This is not surprising at all. What would you expect would happen when there is a global recession that has hit the EMU region particularly hard and in the midst of that the Greek government then implements pro-cyclical fiscal policy in the form of an austerity package which further reduces economic growth?
That is why the Eurozone solution to their insolvency risk is so backward. They can only get out of their problem with economic growth, which requires strong aggregate demand. Fiscal austerity packages undermine aggregate demand. It was always going to be the case that the budget deficit would rise in Greece as a result of the austerity program. That is the nature of automatic stabilisers reacting against discretionary public spending cuts when there is no private demand growth capable of filling the spending gap.
Grice attempts to draw these nations together in this way:
… the most chilling similarity between the Greeks and everyone else isn’t in the charts above showing that their various debt metrics are in the same ballpark, it’s in the realisation that we too are subject to the same iron-clad laws of budget sustainability and that we too are as helplessly vulnerable to any reassessment of sovereign risk by the famously fickle Mr Market.
Grice hasn’t a clue what it means. There are no such iron clad laws. As pointed out above – Mr Market is powerless if the sovereign government chooses to use the opportunities that a fiat currency gives them.
The credit rating agencies might inform the markets that sovereign country A is a default risk but that will mean nothing unless the government itself allows itself to fall prey to the markets. The case in point is Japan – downgraded several times in the earlier parts of this century – with zero impact on its ability to issue public debt or the yields at which it issued it.
Further, sovereign governments can always decline to issue debt. While this might require some changes in regulations/laws etc, the fact is that their net spending capacity would be unaffected. The laws and institutions they have erected to force themselves to issue debt $-for-$ with net spending are all voluntary and have no economic meaning.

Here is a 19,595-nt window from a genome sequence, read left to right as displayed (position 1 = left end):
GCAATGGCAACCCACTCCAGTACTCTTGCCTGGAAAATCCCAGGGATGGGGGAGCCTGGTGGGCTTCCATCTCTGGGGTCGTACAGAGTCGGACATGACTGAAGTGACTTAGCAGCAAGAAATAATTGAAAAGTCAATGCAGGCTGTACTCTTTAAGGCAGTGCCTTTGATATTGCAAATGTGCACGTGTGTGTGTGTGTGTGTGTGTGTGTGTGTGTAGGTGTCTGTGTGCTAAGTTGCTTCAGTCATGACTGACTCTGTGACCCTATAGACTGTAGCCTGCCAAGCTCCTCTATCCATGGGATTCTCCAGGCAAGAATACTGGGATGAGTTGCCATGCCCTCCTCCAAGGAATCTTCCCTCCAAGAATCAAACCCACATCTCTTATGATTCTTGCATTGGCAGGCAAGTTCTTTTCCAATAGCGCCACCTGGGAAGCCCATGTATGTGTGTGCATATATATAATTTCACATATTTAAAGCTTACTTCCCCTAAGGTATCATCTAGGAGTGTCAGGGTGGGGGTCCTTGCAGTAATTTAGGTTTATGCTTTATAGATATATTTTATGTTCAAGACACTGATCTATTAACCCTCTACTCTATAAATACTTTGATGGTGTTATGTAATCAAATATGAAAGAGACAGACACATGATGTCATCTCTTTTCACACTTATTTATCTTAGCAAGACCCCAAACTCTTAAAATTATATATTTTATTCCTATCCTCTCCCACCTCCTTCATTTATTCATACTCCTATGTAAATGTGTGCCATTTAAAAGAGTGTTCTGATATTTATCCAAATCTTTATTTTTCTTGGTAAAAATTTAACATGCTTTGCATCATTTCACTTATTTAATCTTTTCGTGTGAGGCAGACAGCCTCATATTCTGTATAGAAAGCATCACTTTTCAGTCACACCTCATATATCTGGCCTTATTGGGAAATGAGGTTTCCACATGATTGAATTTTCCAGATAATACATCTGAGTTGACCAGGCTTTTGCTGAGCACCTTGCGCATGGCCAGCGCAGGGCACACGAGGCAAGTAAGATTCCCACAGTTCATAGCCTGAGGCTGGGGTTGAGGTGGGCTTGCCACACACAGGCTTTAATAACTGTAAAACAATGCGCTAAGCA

They are the realms of politics and ideology.
And, finally Grice gets to the ageing population myth – oh, how original!
But it’s not just about getting this year out of the way. If it can happen in Greece, it can happen everywhere else too, because Greece just isn’t that different …
OK, so it misrepresented the size of its liabilities but so too do most other governments; its real fiscal problems are hidden off-balance sheet in the enormous welfare obligations it can’t afford to pay and so are most other governments; its debt maturity isn’t notably different from the rest of the OECD’s (at about eight years it’s actually longer than those of the US and of Japan); and its projected budget deficit is lower than those projected in the UK and the US …
Grice provides the following graph to somehow convince us that things are going to be bleak.
Note the terminology “real fiscal problems” that “it can’t afford to pay”. “Real” fiscal problems are not related to “financial parameter”. Further, sovereign governments (which issue their own currency and float it on foreign exchange markets) can always “afford to pay” for whatever real goods and services that are offered for sale. There is never a question that such a government can buy anything that is available for sale.
That is not the same thing as saying they should always buy everything that is available for sale at market prices. That is another question. But the point is that the idea a sovereign government can run out of money is nonsensical.